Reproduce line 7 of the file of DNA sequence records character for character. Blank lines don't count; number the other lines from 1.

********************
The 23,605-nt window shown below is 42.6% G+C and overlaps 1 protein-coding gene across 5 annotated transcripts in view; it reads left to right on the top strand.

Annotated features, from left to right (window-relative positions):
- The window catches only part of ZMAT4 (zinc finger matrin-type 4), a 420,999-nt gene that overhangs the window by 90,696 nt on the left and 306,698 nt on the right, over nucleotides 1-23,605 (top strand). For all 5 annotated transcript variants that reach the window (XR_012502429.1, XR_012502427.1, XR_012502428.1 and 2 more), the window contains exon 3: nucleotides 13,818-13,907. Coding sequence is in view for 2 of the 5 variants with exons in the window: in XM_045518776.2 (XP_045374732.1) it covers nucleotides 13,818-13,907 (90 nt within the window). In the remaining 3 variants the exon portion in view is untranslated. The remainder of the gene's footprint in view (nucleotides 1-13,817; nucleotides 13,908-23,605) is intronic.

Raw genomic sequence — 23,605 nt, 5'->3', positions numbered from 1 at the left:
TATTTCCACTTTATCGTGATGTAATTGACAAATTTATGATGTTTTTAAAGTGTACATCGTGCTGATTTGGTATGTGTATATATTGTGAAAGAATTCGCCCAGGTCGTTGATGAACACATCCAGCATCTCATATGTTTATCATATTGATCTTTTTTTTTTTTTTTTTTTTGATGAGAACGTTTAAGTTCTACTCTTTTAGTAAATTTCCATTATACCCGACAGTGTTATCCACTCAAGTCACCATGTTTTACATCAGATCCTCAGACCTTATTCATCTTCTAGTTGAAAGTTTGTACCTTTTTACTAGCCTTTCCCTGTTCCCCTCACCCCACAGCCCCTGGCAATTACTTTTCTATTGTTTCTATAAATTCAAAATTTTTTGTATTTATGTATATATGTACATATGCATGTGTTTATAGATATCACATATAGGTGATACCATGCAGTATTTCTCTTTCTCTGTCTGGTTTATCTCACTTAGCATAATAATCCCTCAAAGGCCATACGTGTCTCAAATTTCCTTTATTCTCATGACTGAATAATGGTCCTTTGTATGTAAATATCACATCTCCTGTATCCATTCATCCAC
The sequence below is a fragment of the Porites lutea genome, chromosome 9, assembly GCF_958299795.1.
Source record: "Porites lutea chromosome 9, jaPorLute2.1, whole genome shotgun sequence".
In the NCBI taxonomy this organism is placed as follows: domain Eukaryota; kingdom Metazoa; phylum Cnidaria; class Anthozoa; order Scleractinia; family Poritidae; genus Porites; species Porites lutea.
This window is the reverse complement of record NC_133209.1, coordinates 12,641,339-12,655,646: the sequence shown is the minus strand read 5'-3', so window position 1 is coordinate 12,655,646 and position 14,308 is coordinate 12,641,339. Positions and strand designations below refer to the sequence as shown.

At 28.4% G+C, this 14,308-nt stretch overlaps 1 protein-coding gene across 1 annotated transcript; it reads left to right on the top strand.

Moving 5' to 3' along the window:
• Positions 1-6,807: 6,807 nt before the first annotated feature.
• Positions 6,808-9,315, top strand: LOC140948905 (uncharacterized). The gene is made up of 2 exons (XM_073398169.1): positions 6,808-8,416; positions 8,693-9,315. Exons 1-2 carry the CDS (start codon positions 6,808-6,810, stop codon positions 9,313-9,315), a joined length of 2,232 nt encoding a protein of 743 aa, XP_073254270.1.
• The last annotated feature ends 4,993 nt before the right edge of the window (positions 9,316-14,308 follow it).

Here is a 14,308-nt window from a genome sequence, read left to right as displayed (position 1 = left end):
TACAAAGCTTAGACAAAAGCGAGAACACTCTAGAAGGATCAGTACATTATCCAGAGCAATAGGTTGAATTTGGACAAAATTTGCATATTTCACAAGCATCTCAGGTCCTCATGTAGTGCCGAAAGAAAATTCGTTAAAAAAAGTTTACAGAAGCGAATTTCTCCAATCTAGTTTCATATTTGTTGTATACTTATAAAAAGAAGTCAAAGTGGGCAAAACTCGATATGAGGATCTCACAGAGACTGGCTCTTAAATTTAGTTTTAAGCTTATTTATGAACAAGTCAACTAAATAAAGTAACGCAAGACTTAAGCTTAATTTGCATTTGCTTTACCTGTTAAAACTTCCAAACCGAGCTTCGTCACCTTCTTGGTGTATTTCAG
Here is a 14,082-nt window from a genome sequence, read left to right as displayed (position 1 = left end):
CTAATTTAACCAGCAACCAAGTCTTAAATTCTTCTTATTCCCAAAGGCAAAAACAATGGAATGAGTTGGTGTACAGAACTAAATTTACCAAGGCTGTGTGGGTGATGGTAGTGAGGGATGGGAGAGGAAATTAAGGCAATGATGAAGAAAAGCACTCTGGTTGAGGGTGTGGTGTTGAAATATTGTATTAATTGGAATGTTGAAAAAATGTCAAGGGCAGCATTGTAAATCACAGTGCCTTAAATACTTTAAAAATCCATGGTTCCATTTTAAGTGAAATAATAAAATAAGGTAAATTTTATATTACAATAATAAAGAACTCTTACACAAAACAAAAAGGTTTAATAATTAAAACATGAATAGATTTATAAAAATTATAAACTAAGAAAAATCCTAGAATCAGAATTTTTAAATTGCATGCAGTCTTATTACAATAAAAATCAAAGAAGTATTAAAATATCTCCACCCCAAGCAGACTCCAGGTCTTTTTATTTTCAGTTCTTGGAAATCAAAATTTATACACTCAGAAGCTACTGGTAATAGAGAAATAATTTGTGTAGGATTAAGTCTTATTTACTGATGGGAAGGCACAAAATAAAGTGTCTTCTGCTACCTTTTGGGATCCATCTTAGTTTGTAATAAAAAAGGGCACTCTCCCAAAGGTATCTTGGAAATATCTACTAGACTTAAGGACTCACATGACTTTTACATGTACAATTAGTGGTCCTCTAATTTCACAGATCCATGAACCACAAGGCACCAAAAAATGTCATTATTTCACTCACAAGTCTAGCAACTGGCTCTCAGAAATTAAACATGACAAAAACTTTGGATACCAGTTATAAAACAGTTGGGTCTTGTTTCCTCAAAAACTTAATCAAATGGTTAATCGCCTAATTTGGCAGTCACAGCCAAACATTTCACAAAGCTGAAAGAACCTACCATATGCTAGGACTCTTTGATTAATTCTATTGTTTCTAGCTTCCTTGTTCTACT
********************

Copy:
Source record: "Porites lutea chromosome 9, jaPorLute2.1, whole genome shotgun sequence".